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Agriculture and Land Administration budget speech: Mpumalanga
MEC for Agriculture and Land Administration: Dina Pule

Mpumalanga Provincial Legislature
29 May 2007
Dina Pule


Madam Speaker, we are standing before this house today a few days after the celebration of Africa Day by the continent, South Africa as a country and by this province last Friday, 25 May 2007, marking the 44 years of the formation of the Organisation of African Unity. We wish to congratulate Ghana for their 50th Anniversary of Independence.

It is therefore proper for us to remember the greatest sons of Africa, torches of the light of freedom in the continent, such as Nkwame Nkrumah, Mwalimu Nyerere, Chief Albert Luthuli, Jomo Kenyatta, Kenneth Kaunda, Samora Machel, Oliver Tambo and Nelson Mandela.

"Though I speak of Africa as a single entity, it is divided in many ways by race, language, history and custom; by political, economic and ethnic frontiers. But in truth, despite these multiple divisions, Africa has a single common purpose and a single goal to overcome the legacy of economic backwardness; all Africa has this single aim; our goal is a united Africa in which the standards of life and liberty are constantly expanding; in which the ancient legacy of illiteracy and disease is swept aside, in which the dignity of man is rescued from beneath the heels of colonialism which have trampled it."

Honourable members, I just lifted an extract from the speech made by Nobel Laureate Inkosi Albert Luthuli during his acceptance of the Nobel Peace Prize in Oslo on the 11 December 1961.

In order for us to advance Africa's goal of a better life for her people, we heeded Oliver Tambo's call of 1971 that says "Let us arm ourselves with the willpower and fearlessness of Shaka: the endurance and vision of Moshoeshoe: the courage and resourcefulness of Sekhukhuni; the tenacity and valour of Hintsa; the military initiative and guerrilla tactics of Maqoma, the farsightedness and dedication of S P Makgatho, Sol Plaatjies, Langalibalele Dube, Isaka ka Seme, W B Rubusana, Meshach Pelem, Alfred Mangena, Paramount Chief Letsie II of Lesotho and all founding-fathers of the African National Congress. Let the dream of Moshoeshoe who cherished a great alliance of African people to resist their separate conquest come true in our lifetime."

Madam Speaker, we are renewing our pledge in a national partnership to create a better life for all. We intend fighting poverty by making agriculture fashionable, whilst greening the province and ensuring that communities make money from waste. We are mindful of the warning in the Book of Proverbs that he who mocks the poor shows contempt for their maker; whoever gloats over disaster will not go unpunished.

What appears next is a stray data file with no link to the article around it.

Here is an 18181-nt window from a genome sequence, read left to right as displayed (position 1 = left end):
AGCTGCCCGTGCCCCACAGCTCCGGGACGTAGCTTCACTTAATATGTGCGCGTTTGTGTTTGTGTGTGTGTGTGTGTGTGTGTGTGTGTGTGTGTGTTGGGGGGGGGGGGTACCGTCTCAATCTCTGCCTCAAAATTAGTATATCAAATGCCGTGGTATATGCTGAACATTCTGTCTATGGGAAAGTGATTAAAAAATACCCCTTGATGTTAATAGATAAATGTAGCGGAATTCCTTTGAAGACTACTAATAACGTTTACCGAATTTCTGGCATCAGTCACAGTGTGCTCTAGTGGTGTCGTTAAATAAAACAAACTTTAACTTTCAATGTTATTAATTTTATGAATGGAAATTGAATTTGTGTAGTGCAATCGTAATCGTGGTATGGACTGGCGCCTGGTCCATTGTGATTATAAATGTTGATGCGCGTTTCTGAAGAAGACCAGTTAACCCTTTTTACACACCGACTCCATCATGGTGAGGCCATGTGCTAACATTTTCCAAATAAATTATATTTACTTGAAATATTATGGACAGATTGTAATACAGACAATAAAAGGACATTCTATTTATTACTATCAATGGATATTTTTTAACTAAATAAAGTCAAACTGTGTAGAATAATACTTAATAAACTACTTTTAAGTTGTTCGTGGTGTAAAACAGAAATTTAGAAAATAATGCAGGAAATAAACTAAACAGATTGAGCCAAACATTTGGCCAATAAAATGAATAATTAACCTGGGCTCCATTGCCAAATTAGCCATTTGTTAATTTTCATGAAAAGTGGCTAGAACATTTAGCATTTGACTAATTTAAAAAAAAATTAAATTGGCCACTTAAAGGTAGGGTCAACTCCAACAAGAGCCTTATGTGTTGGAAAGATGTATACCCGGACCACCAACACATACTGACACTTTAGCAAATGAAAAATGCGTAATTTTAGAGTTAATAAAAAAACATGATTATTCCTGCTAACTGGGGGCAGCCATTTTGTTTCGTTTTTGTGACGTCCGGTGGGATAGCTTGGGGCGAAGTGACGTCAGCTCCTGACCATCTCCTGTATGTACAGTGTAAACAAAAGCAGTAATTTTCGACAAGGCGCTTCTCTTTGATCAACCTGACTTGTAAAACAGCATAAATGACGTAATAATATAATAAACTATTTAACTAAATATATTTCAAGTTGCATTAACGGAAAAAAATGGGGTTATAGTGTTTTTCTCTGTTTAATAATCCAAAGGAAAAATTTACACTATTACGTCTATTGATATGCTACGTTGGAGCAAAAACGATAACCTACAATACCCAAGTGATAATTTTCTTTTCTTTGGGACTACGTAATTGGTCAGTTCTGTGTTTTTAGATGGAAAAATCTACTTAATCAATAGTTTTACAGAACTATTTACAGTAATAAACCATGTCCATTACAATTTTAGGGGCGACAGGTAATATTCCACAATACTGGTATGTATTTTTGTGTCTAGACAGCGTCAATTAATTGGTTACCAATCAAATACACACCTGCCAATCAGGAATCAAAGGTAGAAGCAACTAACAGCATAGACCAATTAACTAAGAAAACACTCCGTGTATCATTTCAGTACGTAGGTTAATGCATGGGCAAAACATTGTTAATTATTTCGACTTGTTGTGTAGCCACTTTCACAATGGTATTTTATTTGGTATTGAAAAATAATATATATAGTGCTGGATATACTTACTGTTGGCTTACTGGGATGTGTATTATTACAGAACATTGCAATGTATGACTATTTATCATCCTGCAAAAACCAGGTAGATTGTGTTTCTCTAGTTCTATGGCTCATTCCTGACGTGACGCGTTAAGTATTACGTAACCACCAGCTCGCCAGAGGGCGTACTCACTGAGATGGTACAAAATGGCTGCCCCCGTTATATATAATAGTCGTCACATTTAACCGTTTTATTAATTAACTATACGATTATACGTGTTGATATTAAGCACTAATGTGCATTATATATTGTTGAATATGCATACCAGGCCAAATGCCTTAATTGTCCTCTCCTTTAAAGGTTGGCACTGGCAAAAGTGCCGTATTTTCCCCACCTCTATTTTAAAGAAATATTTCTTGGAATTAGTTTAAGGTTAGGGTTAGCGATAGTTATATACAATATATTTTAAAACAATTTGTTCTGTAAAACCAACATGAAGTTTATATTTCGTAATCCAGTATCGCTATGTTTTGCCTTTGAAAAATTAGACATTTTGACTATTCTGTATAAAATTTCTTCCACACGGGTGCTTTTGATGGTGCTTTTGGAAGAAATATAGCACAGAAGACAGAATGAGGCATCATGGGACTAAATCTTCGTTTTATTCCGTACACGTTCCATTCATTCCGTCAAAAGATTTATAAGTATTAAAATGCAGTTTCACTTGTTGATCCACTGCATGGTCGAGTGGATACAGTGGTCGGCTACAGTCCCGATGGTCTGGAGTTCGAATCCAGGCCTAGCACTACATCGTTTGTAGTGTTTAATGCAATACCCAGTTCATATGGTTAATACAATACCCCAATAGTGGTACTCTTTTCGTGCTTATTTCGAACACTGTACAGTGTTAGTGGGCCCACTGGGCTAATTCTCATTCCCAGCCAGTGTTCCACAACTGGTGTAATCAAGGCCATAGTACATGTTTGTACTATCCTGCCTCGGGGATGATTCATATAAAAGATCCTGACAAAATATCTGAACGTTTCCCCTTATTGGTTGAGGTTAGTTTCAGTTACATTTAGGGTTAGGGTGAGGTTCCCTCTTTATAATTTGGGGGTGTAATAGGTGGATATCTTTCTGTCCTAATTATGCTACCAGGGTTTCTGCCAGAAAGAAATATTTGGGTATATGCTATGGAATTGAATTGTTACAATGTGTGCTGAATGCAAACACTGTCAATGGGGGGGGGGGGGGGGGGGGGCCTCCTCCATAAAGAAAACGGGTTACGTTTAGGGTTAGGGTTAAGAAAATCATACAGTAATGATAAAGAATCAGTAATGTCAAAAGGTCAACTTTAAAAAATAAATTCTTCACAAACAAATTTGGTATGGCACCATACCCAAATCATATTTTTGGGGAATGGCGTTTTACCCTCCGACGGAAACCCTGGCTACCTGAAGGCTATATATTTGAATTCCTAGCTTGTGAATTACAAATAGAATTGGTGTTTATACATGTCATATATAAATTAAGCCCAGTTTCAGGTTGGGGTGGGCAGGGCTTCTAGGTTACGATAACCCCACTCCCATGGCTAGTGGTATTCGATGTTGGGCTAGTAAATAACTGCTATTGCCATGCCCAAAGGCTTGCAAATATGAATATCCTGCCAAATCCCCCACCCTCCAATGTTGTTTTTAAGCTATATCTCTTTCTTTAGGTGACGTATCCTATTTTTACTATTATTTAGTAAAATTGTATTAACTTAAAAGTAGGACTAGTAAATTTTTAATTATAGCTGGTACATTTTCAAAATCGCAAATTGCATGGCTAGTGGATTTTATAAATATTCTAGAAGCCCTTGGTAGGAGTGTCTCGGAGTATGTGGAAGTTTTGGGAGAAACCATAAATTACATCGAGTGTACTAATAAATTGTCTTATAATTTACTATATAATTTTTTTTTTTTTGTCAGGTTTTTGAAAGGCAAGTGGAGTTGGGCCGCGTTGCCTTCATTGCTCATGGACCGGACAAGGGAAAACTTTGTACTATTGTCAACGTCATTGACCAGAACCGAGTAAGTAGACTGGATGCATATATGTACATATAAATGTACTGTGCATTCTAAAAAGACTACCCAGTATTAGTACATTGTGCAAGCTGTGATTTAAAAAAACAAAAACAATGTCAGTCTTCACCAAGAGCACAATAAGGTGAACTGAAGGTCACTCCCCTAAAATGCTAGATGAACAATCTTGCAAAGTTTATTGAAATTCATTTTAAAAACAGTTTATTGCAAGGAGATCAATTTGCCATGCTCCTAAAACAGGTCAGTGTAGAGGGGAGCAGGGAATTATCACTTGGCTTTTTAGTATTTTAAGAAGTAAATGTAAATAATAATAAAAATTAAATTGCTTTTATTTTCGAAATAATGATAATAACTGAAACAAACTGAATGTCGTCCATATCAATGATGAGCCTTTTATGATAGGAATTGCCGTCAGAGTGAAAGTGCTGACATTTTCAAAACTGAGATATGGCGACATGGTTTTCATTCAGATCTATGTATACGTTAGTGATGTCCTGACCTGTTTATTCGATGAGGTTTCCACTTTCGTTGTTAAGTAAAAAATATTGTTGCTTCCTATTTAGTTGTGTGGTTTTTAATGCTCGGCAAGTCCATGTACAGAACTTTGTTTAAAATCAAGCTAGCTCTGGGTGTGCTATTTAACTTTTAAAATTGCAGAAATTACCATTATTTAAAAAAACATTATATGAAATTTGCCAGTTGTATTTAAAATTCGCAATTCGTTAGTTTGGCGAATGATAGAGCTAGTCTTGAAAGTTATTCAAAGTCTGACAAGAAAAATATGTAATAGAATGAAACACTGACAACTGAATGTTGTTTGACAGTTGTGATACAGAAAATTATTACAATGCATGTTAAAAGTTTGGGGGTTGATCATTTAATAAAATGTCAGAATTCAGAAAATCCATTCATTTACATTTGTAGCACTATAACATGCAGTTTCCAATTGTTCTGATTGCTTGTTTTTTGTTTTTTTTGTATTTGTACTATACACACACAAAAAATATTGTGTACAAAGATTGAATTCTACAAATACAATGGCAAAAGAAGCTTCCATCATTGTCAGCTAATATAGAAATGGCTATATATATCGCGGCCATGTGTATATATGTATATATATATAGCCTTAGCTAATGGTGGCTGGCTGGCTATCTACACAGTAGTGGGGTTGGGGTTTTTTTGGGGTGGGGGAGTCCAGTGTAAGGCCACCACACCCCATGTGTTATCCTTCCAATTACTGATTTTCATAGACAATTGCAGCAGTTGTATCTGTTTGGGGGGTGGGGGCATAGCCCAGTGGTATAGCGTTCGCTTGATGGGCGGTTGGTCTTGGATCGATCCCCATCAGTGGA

Most of our people see and appreciate the positive strides that the democratic government has made thus far. In their hearts and minds freedom has come to symbolise their dream of today being better than yesterday because services are being delivered, their cousin has just received a house, their uncle has just received implements and inputs to till the land and their daughter will be a veterinarian in the not so distant future.

We are however mindful of the challenges ahead. The farsightedness of Pixley Ka Seme and the hard work of Gert Sibande tell us that much still needs to be done to create conditions in which all can thrive irrespective of who they are and where they stay.

Honourable Speaker, with the willpower and fearlessness of Shaka we will meet the challenge of giving back our children a world of beauty and wonder by protecting the environment. We will ensure that for generations to come streams will be streams, rivers remain sources of water and that water scarcity remains impossible.

With the courage and resourcefulness of Sekhukhuni we will continue mobilising communities behind environmental management. Creatively and patiently we will continue to invite industry to play its role in reducing greenhouse gas emissions. Industry stands to benefit a lot from this endeavour.

In the past financial year we achieved notable successes which includes amongst others the planting of 7 916 trees in the province, environmental improvement of 117 schoolyards and community areas in partnership with stakeholders. We were able to complete the Gert Sibande Integrated Waste Management Plan, and the Mpumalanga Biodiversity Conservation Plan.